This article details such an integration project. Our Dot Net application team helped a client integrate InBody technology into their application. 

InBody devices offer detailed measurement of body composition balance, including key health factors such as protein, minerals, BMI and body fat percentage. Our project revolved around integrating the InBody 570 device with a .Net application. The solution we implemented involved the .Net application listening to the serial ports attached to the device for the duration of the test. After receiving a data stream from the InBody device, relevant data is extracted using indices of specific data factors mentioned in the InBody 570 technical documentation. Key settings required by the .Net application include baud rate, parity, data bits, and stop bits. The InBody technical specification includes more details about the values of these settings.  Once the data stream is received, and the data factors are extracted, the data was saved in an SQL server database. The .Net web application reads this data from the SQL server database and displays it to the user. 

Key Challenges

The idea is that the application can be used by the fitness facility subscribing to the application and having an InBody machine. The application runs on a laptop or desktop computer connected to the Inbody machine. However, one challenge was that there is no guarantee that the computer is always connected using the same port. If the computer had more than one port on which the device stream can be received, then we had to lock and keep listening to all available ports. Our solution to these issues was to program the app to lock and keep listening to all available and open ports of the laptop and as soon as we receive either data stream or exception, we unlock all ports locked by the .net application. It is important to note that only that process which has locked the serial port can unlock it, no other process can forcibly remove that lock. In the event that the process which locked the port gets terminated, one is left with only the option of system reboot in order to unlock that port.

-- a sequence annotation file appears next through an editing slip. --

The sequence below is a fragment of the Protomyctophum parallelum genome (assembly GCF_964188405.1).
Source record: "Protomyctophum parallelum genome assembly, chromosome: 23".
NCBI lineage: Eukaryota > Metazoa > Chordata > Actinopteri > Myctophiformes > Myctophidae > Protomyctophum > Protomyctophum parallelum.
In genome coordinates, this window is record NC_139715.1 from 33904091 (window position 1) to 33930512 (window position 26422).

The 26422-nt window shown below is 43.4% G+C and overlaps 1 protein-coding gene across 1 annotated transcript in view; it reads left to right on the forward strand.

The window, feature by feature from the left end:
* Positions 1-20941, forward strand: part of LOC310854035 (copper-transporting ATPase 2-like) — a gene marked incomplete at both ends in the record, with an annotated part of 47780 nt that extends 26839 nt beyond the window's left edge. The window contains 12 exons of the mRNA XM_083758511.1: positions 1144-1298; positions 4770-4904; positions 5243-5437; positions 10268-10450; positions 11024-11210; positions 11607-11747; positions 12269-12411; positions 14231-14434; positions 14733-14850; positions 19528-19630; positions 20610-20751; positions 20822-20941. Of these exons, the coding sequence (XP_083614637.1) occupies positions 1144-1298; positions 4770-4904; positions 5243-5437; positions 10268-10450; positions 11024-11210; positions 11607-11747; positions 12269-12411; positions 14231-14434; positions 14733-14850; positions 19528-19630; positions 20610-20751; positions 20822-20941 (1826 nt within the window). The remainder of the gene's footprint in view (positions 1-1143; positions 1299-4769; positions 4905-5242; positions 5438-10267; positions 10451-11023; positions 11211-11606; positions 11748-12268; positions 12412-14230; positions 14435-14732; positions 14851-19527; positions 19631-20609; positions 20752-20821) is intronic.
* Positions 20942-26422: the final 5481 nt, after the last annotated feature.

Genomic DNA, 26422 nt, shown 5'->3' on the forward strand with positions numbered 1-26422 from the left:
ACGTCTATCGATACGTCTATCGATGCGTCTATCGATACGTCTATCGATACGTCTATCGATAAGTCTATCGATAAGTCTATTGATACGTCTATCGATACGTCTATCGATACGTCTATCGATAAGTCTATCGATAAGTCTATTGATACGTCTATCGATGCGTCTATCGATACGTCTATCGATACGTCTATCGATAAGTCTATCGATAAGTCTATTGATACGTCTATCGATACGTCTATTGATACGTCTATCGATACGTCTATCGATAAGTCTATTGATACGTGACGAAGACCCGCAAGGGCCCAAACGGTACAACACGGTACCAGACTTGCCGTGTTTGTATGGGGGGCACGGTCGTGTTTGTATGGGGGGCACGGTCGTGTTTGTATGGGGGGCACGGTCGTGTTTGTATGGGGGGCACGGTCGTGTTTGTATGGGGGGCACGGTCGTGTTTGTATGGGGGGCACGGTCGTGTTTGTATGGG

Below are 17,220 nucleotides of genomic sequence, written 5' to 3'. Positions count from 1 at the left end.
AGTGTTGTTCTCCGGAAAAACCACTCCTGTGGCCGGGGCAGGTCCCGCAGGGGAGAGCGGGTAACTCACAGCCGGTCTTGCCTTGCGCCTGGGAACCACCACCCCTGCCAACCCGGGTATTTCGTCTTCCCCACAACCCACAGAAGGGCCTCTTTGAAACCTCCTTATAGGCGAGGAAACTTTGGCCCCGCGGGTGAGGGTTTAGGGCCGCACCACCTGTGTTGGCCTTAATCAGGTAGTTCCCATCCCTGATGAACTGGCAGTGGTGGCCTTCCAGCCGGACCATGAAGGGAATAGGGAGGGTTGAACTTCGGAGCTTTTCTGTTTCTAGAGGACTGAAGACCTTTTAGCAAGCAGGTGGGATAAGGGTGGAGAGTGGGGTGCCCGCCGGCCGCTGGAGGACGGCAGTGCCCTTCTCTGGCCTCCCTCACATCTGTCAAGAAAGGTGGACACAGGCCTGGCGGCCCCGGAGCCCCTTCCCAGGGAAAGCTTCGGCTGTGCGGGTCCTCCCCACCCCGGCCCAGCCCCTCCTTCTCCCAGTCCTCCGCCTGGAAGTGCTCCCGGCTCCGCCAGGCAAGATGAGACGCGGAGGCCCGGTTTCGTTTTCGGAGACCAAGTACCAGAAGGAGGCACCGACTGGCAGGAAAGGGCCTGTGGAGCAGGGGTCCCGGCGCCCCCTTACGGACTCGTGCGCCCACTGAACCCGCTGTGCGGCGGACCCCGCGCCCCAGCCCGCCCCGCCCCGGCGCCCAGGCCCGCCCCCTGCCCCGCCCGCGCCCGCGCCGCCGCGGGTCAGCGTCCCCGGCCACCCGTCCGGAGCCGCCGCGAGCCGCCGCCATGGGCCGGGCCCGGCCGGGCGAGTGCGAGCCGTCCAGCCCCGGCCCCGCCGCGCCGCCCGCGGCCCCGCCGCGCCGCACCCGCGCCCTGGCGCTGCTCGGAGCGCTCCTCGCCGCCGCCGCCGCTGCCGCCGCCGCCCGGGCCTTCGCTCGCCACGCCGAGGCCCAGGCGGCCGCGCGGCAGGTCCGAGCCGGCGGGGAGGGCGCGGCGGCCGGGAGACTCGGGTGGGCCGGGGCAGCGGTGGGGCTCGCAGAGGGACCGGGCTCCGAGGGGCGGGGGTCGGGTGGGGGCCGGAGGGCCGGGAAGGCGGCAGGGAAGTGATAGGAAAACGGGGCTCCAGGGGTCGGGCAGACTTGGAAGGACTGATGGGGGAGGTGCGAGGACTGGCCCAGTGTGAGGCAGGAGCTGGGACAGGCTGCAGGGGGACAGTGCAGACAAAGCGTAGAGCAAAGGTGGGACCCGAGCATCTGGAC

Another issue is that the same app was required to integrate with another measurement device manufactured by InBody, the BPBIO 320. This device reads systolic blood pressure, diastolic blood pressure and pulse, and we modified the .Net app to work with both InBody devices. We used a condition-based code, which looks at application settings and accordingly saves the data in either the production or the staging environment. The BPBIO 320 requires a different baud rate to that of InBody 570, therefore we adapted the application so that the user enters the test type, and then the baud rate is automatically set up by the software. We also process information contained within the data stream that indicates status such as “Measurement started”, “Measurement interrupted due to use of the stop button”, and “Measurement interrupted due to error”.  These cases are handled in the application and clear information is passed on to the user.  

We used a PuTTY tool to simulate the device stream in the development environment, as the physical device was not always available. Device testing was performed after development was complete, and we made the necessary changes to the application before the launch.

We will be glad to help anyone interested in doing similar kinds of integrations in their software. For more info https://www.metasyssoftware.com/case-study-dotnet